India's Prime Minister Narendra Modi on Thursday launched the Smart Cities Mission, a scheme to create 100 of such cities in the country by 2022, in hopes of spurring economic growth and creating jobs.
The plan is part of Mr Modi's promise ahead of his election to premier last year, and is in response to estimates that the urban population will grow from 31 per cent to 50 per cent by 2050.
Singapore is one of the countries that India hopes to collaborate with on the ambitious plan.
Here are some things to know about the project:
What are smart cities?
Smart cities have been defined as those that have basic infrastructure to give their residents a decent quality of life, including adequate water and electricity supplies, good sanitation, efficient public transport, Internet connectivity, affordable housing and a clean and sustainable environment.
They should also strive to do this via applying smart solutions to utilise available funds and resources efficiently.
Examples of smart solutions are renewable energy sources, green buildings and intelligent traffic management systems.
These cities should engage residents by ensuring they are safe to live in, providing adequate avenues for addressing grievances, disbursing information in a timely manner and allowing for citizen participation in city planning.
The 100 smart cities, according to the Indian government, will be created by upgrading infrastructure in existing cities and creating greenfield development around them.
How will the cities be chosen?
The first 20 smart cities will be chosen by the end of this year through a nationwide competition. Another 40 per year will be chosen in the next two years.
Mr Modi has said that for the first time, a bottom-up approach is being taken, as the citizens themselves will choose the smart cities.
But the government will cap the number of smart cities for each Indian state based on population.
Some of the of cities proposed by the Cabinet to be upgraded include Mumbai, Kolkata, Chennai, Bangalore, Hyderabad and Jaipur.
What are some of the challenges expected?
Among the challenges facing the government are attracting private funding and finding capable leaders at the city level to implement the plans, said experts.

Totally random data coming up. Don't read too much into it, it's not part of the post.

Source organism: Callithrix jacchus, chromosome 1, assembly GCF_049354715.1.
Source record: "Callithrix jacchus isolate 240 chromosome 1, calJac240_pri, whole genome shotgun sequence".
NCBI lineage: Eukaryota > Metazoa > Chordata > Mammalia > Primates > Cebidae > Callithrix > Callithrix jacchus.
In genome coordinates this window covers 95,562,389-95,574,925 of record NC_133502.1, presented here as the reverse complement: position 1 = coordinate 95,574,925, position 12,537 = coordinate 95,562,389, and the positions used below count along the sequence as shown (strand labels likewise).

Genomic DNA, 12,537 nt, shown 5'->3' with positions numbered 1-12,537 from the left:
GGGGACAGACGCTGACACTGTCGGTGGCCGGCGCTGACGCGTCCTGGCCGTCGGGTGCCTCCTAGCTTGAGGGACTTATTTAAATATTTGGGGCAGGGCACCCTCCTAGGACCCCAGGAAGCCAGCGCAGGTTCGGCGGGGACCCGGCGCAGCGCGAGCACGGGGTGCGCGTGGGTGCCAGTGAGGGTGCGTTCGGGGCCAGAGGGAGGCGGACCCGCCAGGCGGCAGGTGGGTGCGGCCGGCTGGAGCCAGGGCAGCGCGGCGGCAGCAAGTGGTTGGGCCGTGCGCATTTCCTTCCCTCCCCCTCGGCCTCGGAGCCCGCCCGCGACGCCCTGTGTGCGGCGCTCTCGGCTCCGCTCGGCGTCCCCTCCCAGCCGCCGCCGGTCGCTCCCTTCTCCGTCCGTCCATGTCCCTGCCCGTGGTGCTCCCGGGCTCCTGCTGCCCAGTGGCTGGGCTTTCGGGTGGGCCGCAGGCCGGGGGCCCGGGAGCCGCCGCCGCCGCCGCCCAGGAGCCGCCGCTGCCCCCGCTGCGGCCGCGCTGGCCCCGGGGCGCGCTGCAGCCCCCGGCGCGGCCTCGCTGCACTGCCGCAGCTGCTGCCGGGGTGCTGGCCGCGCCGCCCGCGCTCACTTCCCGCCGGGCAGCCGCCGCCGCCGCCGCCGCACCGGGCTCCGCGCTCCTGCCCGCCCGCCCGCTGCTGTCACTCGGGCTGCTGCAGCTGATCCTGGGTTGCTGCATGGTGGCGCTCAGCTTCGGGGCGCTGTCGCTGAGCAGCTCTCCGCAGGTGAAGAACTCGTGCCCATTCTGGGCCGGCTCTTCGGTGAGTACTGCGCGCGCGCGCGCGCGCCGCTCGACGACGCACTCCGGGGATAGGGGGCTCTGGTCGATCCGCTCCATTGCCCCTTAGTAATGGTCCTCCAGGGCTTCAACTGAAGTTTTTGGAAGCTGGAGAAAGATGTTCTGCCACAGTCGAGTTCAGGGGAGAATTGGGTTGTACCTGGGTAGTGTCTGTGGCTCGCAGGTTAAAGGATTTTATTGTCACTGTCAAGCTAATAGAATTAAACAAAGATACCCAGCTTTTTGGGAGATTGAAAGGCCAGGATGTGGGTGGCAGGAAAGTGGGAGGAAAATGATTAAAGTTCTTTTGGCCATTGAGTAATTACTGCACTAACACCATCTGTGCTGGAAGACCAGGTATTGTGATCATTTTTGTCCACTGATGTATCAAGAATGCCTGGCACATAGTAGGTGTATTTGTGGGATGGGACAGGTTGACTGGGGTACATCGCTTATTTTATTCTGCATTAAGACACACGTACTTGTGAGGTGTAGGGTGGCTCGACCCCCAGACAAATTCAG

The federal government alone is looking at spending 480 billion rupees (S$10 billion) via a private-public partnership model, but an independent estimate by KPMG has put the cost of the project at above US$1 trillion (S$1.3 trillion).
Some officials like former urban development secretary M. Ramachandran have also expressed doubts that the city leadership will be able to formulate concrete plans for their cities and get resources.
The project has also faced ridicule from India's opposition Congress party, who has slammed it as elitist.
How in Singapore involved in the project?
Urban Development Minister Venkaiah Naidu yesterday listed Singapore among a host of countries that India is hoping to collaborate with on the project.
Last year, as a way of furthering Singapore-India ties, Singapore had already offered its help to build smart cities in India, and its as Centre for Liveable Cities is preparing a detailed masterplan for Amaravati, Andhra Pradesh's new capital city. The Republic aims to help India by offering its knowledge and planning ability.
Singapore is also setting up skill development centres by sending its personnel to India to train the personnel there.
But Singapore is the not the only country that has shown interest. "Seventeen to 18 countries have shared interest in the smart cities project," Mr Naidu added on Monday.
Sources: Times of India, India TV News, India today, New Indian Express, Straits Times archives